It is not wrong to have rich and less rich people. This is about choice and some people can be perfectly happy with less money and with more family or less work than someone who wants to improve the world on a larger scale. We, as society, though, must decide where poverty is not a matter of choice or what level of misery is acceptable due to bad choices made. By society, I do not necessarily mean government, it may well be your community. In fact, in my books, the larger the number of people are involved, the more rule based and less humane things become. Policies and laws don’t make us decent and humane. Yes there have to be some general rules and standards but there is a limit to how much can be legislated and how much is a matter of human decency. That is the continuous argument between left and right (if you want to term it that way); how much should government interfere in our lives? It, ultimately, determines how many are interested in working hard and being accountable for their own actions and choices, and how many are interested in being taking care of by the community. It is the balance between self-accountability and self-entitlement. This already starts at home. Who is keeping the house clean?  Just Mom and Dad or are the kids also helping as much as they can?  How many rules at home versus how much choice and consequence?  Problem is that parents may not see the impact of how they run their household until years after the kids have left the nest. These are definite parallel patterns with investing and saving.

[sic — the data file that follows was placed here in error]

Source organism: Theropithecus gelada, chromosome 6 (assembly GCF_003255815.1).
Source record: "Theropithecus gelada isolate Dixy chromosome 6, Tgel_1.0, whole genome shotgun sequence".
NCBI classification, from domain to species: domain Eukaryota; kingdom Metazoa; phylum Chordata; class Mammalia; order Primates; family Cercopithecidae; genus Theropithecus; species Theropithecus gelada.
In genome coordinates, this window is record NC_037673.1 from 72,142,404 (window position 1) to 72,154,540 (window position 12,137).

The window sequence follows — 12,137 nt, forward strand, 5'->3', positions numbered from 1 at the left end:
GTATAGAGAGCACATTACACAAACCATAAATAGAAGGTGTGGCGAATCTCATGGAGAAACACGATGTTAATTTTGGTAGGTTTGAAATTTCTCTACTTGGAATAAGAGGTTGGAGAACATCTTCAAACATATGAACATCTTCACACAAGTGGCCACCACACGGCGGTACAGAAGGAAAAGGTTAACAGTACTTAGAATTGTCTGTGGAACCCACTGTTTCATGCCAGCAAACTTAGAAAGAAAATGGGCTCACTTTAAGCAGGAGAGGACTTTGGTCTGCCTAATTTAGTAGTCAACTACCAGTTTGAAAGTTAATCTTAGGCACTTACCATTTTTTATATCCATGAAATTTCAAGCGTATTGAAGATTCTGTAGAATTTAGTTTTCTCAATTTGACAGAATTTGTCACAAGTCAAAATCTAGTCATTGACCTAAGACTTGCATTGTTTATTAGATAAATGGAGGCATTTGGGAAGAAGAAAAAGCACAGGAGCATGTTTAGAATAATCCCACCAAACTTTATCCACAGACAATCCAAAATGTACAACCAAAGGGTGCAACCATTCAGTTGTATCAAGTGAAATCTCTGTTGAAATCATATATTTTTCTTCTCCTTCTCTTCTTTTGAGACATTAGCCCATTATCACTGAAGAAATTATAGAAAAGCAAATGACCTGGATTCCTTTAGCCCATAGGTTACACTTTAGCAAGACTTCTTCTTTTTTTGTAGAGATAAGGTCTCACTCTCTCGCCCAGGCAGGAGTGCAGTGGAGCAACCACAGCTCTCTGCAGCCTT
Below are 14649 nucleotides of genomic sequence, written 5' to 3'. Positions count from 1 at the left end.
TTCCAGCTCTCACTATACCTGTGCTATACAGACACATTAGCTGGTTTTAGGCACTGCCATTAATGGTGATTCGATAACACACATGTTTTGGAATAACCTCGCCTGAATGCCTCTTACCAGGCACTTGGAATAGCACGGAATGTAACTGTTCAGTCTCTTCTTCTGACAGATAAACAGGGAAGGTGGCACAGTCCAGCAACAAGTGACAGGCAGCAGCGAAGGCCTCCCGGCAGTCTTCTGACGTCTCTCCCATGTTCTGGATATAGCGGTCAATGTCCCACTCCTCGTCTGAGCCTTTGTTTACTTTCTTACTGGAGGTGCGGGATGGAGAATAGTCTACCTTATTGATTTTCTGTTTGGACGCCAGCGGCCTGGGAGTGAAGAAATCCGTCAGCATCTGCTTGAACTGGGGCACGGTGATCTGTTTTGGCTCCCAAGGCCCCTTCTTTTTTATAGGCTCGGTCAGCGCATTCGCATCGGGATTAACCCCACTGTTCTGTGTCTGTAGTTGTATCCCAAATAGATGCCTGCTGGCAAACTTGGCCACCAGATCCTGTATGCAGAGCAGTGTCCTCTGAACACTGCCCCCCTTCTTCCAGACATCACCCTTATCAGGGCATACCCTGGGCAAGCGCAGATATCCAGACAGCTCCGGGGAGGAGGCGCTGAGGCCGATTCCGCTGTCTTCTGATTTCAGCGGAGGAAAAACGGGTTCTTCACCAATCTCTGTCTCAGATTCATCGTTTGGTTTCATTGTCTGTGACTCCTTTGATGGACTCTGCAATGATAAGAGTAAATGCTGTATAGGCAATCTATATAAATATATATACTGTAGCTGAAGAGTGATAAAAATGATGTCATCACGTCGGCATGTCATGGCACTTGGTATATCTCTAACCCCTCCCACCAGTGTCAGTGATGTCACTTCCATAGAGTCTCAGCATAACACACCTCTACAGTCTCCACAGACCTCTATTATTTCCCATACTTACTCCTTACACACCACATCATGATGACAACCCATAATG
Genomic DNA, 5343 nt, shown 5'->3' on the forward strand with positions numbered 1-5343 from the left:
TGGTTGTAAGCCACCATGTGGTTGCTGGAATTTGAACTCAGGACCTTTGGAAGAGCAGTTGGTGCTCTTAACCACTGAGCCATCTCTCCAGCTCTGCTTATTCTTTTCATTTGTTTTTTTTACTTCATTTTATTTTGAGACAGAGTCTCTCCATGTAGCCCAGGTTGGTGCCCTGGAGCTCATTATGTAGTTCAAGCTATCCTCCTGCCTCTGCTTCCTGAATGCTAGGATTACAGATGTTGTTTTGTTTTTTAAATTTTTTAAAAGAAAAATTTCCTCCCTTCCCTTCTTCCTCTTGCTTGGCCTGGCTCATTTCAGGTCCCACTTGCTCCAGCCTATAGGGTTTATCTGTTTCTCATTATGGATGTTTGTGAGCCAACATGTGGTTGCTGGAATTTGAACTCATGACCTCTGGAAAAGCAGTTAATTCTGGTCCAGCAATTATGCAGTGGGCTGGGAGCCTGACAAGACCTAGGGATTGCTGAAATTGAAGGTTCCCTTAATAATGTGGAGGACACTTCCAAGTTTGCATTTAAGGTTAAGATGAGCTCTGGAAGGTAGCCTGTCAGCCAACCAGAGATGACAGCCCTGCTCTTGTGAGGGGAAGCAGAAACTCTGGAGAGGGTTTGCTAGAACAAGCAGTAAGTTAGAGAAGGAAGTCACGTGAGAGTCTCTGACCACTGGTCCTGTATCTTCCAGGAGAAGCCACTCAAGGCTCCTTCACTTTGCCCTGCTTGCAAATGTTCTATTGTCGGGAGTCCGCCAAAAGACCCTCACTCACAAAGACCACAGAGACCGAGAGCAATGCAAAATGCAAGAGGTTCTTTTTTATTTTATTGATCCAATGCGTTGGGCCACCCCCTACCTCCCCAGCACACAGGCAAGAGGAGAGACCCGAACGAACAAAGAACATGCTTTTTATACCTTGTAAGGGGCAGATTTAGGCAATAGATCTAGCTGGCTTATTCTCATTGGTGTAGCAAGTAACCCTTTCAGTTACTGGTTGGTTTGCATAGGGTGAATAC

Whether it is on the scale of a single household or that of the state. The patterns are similar. When we have a government of self-entitlement where the population seems to work for overpaid civil servants and politicians that have lost touch with society, things will get nasty. When we have overpaid senior managers in our corporations who are not aligned in interest with their shareholders and employees then their corporations are in trouble.  Is it justified that a guy like ex-CEO of General Electric Jeff Immelt traveled across the world with two private jets (one as backup)? Is the man so valuable to this world that the use such resources is justified? Not even the Shah of Iran, who had a toilet made of gold in his private jet when he was disposed, traveled in two jets.  Are Jeff Immelt and similar CEOs truly justified to such excessive compensation or is this a matter of misaligned interests between the corporate owners and the care-takers of these companies?